Coupon Accepted Successfully!

Tax issues related to investment transactions and investor exits (i.e. sale of securities)
An investor is typically issued securities (shares or instruments convertible into shares) when he invests in India. Making a profitable exit by sale of securities is one of the motives of investment – this is the most common means of exit. Exits by sale of securities like shares (listed or unlisted) or debentures attract capital gains tax under Indian law – these are a major consideration at the time of exits by investors. Therefore, understanding how capital gains tax applies to various exit transactions is critical. In this chapter the primary focus is on exits.
The policy behind tax laws encourages long term investments and discourages quick investment and sale – therefore, short term investments are in principle taxed at a higher rate.
Capital gains tax may either be long term capital gains (LTCG) or short term capital gains (STCG). Tax on LTCG is lower than STCG. Investors acquire shares, debentures or convertible securities when investing into a company – these qualify as capital assets.
To minimize capital gains tax, foreign investors can hold securities for a longer period so that the asset qualifies as a long-term capital asset. In certain cases, they can also take the benefit of double taxation agreements (explained later). Under which circumstances is an investment considered as a long term capital asset?
All equity shares (irrespective of whether they are listed) or convertible or non-convertible debentures (if they are listed) will be considered Long Term Capital Assets (LTCA) if they are held by an entity for more than 12 months, and Short Term Capital Asset (STCA) if they are held for 12 months or less. As explained before tax liability on sale of a capital asset depends on the period of holding of the asset - sale of a LTCA gives rise to LTCG, while sale of a STCA gives rise to STCG. 
  1. Taxation of sale of securities in India:
  • Securities Transaction Tax:
Sale of securities (whether STCA or LTCA) of an Indian company through a recognized stock exchange in India is subject to securities transaction tax (STT). Such a tax is payable by an entity irrespective of its residential status and is collected by the stock exchange in India on which the sale occurs. The rate of STT has been reduced from 0.125% to 0.1% as per the Finance Act, 2012, and such tax is payable by both buyer and seller.
  • LTCG arising on securities
LTCG realized by a non-resident on sale of listed equity shares (or a unit of an equity oriented fund) is exempt from tax in the event such transaction is chargeable to securities transaction tax, i.e., the transaction is undertaken on a recognized stock exchange. In case of sale of any other listed securities, such as corporate bonds or debentures, LTCG is taxable at the rate of 20% (plus surcharge and cess)
LTCG realized by a non-resident on sale of unlisted securities is taxable at the rate of 10% plus surcharge and cess[1].
  • STCG arising on listed or unlisted securities
STCG realized by a non-resident on sale of securities being listed equity shares or a unit of an equity oriented fund will be subject to tax at 15% plus surcharge (plus securities transaction tax) provided that the transaction is undertaken on a recognized stock exchange.
In case of STCG realized on sale of any other securities (other than described above), it shall be subject to tax at the normal income tax rates applicable to non-residents under the provisions of the Income Tax Act, 1961.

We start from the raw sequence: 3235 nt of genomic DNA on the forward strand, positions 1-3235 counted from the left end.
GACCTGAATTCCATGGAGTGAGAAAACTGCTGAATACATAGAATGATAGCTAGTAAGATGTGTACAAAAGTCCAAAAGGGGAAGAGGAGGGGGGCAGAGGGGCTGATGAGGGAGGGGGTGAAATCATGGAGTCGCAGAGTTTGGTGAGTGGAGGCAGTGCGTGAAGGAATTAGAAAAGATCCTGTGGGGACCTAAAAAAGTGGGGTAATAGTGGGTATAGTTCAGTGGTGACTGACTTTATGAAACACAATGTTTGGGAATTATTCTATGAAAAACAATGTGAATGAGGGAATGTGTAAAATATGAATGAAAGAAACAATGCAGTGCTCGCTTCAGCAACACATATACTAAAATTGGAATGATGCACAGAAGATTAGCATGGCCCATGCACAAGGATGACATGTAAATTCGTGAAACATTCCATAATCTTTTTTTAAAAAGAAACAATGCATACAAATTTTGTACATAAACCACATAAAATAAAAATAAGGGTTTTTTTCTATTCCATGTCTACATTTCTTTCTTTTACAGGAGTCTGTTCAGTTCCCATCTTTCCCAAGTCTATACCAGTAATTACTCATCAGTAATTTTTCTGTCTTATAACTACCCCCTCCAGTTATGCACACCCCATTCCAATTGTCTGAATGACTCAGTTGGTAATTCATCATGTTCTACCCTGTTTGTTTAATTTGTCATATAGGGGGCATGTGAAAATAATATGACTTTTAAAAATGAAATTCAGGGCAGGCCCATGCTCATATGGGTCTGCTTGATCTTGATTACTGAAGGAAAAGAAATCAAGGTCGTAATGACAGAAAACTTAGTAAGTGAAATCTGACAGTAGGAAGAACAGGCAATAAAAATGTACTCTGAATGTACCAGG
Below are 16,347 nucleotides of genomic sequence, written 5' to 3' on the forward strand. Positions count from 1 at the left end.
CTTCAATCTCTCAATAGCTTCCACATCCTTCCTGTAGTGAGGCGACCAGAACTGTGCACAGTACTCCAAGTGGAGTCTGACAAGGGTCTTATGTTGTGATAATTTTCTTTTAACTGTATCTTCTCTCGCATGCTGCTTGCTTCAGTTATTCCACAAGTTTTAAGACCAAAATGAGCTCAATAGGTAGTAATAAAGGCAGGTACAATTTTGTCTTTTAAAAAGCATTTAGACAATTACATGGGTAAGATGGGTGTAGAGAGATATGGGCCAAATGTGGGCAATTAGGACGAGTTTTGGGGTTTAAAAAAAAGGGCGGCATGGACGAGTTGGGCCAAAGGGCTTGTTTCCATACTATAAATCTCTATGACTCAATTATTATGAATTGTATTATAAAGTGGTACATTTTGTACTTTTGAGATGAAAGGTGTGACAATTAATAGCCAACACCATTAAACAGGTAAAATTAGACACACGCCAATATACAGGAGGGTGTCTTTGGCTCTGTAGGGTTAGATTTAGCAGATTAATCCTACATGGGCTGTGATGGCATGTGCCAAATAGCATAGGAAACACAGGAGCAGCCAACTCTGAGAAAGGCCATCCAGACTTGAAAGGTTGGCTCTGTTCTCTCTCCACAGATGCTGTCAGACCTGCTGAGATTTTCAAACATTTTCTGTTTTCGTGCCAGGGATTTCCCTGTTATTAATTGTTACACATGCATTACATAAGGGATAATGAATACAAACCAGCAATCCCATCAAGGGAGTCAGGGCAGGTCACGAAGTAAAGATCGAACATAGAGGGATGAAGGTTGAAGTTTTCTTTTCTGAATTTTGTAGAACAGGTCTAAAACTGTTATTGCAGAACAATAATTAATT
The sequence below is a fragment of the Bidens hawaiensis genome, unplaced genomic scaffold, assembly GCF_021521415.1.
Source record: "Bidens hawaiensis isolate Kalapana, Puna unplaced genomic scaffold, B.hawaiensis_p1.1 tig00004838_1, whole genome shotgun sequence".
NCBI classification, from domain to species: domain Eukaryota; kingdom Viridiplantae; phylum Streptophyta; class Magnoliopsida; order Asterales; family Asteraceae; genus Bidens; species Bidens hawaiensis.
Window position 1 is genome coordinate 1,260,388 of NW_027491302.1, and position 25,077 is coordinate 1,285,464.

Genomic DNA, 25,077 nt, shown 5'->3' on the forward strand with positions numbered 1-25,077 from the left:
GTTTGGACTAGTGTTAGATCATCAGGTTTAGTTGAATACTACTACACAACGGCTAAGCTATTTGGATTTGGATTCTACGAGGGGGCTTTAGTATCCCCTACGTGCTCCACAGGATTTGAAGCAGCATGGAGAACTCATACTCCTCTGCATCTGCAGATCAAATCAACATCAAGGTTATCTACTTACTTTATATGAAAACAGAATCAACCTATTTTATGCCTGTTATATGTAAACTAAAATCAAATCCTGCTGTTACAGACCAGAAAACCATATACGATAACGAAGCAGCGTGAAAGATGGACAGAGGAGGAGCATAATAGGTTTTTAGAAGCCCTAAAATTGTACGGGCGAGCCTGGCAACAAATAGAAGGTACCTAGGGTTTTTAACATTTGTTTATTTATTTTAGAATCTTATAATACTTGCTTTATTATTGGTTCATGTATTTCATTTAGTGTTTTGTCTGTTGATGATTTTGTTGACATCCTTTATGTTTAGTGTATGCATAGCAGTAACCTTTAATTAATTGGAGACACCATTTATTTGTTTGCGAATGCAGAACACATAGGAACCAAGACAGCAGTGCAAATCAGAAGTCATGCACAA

Further, income tax is required to be withheld by the buyer (i.e., the payer) at the time of making the payment to the non-resident seller in case the transaction is chargeable to tax in India[2]. Although the primary tax liability is of the seller who earns the income, the buyer is under an obligation to withhold tax on a portion of the consideration at rates prescribed under the Income Tax Act. This provision will be attracted if a foreigner sells shares of an Indian company whether to a resident or a non-resident
  1. Tax on income of Foreign Institutional Investors (FIIs) with respect to securities
As per Section 115AD of the Income Tax Act, income of a Foreign Institutional Investor is taxed as follows:
Category of Income Rate of Tax
Income from securities (other than from dividends) e.g. interest received on debentures 20 percent
Dividends Dividends are tax-free in the hands of investors. The company must pay a dividend distribution tax at the time of payment.
Short-term capital gains (from transfer of the securities) 30 percent
15 percent if it is a listed equity share on which securities transaction tax has been paid.
Long term capital gains (from transfer of securities)
  1. percent
  1. Taxation of buyback – Sometimes, a company may buy-back its shares to improve – buyback can improve investor confidence in the company, ward off hostile acquirers and improve earnings per share, which is a key metric of financial performance for investors and shareholders. Buybacks usually lead to increase in the stock prices of the company. For example, in 2013, Apple had undertaken a huge buy-back of its shares to reward its shareholders by distributing surplus cash, indicating that the company was doing extremely well. What are the tax implications of such transactions?
If shares held by a non-resident investor are bought back by the company from the investor, then the investor will be liable to income tax in respect of the capital gains arising on such buyback as per the provisions of the Income Tax Act, subject to beneficial provisions under an applicable double taxation avoidance agreement. Capital gains tax arising in respect of a buyback must be withheld at source.
[1] Vide Finance Act, 2012, Section 112(1)(c)(iii)
[2] Refer section 195 of the Income-tax Act, 1961

Test Your Skills Now!
Take a Quiz now
Reviewer Name